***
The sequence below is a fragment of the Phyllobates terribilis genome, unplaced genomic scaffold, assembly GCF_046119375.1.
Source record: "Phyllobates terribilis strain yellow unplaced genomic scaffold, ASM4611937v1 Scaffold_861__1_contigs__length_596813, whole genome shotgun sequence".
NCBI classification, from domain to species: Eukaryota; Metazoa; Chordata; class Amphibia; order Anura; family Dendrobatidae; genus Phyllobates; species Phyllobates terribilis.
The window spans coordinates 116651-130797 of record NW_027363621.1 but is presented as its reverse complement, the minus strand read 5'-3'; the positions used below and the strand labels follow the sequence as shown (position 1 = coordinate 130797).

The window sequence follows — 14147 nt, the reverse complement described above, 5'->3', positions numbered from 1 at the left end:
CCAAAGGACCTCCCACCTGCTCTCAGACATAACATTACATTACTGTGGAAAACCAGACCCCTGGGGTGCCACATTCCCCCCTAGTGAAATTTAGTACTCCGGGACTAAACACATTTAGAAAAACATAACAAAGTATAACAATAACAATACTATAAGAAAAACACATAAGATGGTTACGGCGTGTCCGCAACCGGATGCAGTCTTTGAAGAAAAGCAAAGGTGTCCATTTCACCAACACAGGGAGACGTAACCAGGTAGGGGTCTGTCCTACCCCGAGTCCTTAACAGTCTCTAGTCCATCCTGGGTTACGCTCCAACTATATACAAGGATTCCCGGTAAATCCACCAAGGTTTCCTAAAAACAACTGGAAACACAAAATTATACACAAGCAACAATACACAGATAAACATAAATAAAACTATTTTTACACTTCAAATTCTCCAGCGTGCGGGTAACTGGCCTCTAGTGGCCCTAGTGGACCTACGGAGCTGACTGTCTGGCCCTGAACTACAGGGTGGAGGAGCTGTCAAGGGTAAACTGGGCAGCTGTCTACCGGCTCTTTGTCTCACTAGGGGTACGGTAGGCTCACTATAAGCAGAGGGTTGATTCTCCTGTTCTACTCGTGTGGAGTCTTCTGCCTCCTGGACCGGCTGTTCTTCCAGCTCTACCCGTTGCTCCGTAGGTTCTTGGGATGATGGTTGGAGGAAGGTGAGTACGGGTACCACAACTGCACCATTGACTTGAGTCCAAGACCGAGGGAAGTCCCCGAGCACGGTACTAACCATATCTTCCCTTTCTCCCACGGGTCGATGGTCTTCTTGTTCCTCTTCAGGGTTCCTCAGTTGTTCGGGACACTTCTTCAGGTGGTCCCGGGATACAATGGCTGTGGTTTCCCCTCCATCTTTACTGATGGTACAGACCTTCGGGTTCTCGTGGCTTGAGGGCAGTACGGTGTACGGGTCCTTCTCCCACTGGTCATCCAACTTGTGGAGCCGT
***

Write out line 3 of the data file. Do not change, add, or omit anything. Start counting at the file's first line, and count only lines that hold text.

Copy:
NCBI classification, from domain to species: Eukaryota; Metazoa; Chordata; class Amphibia; order Anura; family Dendrobatidae; genus Phyllobates; species Phyllobates terribilis.